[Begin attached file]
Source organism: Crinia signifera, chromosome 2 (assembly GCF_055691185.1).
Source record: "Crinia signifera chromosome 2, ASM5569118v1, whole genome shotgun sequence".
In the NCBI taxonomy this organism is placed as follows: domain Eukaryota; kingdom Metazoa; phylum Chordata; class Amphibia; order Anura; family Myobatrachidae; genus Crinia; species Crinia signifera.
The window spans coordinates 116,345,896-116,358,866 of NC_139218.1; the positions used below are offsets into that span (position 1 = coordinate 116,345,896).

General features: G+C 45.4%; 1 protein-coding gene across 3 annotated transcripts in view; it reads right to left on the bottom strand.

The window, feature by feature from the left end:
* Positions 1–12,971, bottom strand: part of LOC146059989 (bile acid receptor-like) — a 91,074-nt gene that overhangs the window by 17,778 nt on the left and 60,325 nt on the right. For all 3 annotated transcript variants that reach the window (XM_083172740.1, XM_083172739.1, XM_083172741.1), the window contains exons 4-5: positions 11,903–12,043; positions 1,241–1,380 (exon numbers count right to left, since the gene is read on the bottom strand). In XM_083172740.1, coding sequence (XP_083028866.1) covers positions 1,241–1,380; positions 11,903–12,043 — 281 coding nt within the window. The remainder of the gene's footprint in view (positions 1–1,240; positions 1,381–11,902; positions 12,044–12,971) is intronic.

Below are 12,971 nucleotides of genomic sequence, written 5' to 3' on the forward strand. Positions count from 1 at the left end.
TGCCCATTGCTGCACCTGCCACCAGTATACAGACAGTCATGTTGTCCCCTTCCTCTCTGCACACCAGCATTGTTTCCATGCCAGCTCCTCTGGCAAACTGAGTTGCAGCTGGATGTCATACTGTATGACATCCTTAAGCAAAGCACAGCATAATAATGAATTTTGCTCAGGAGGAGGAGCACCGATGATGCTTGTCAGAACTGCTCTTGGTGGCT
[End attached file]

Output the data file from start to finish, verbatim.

Source organism: Crinia signifera, chromosome 2 (assembly GCF_055691185.1).
Source record: "Crinia signifera chromosome 2, ASM5569118v1, whole genome shotgun sequence".
In the NCBI taxonomy this organism is placed as follows: domain Eukaryota; kingdom Metazoa; phylum Chordata; class Amphibia; order Anura; family Myobatrachidae; genus Crinia; species Crinia signifera.
The window spans coordinates 116,345,896-116,358,866 of NC_139218.1; the positions used below are offsets into that span (position 1 = coordinate 116,345,896).

General features: G+C 45.4%; 1 protein-coding gene across 3 annotated transcripts in view; it reads right to left on the bottom strand.

The window, feature by feature from the left end:
* Positions 1–12,971, bottom strand: part of LOC146059989 (bile acid receptor-like) — a 91,074-nt gene that overhangs the window by 17,778 nt on the left and 60,325 nt on the right. For all 3 annotated transcript variants that reach the window (XM_083172740.1, XM_083172739.1, XM_083172741.1), the window contains exons 4-5: positions 11,903–12,043; positions 1,241–1,380 (exon numbers count right to left, since the gene is read on the bottom strand). In XM_083172740.1, coding sequence (XP_083028866.1) covers positions 1,241–1,380; positions 11,903–12,043 — 281 coding nt within the window. The remainder of the gene's footprint in view (positions 1–1,240; positions 1,381–11,902; positions 12,044–12,971) is intronic.

Below are 12,971 nucleotides of genomic sequence, written 5' to 3' on the forward strand. Positions count from 1 at the left end.
TGCCCATTGCTGCACCTGCCACCAGTATACAGACAGTCATGTTGTCCCCTTCCTCTCTGCACACCAGCATTGTTTCCATGCCAGCTCCTCTGGCAAACTGAGTTGCAGCTGGATGTCATACTGTATGACATCCTTAAGCAAAGCACAGCATAATAATGAATTTTGCTCAGGAGGAGGAGCACCGATGATGCTTGTCAGAACTGCTCTTGGTGGCT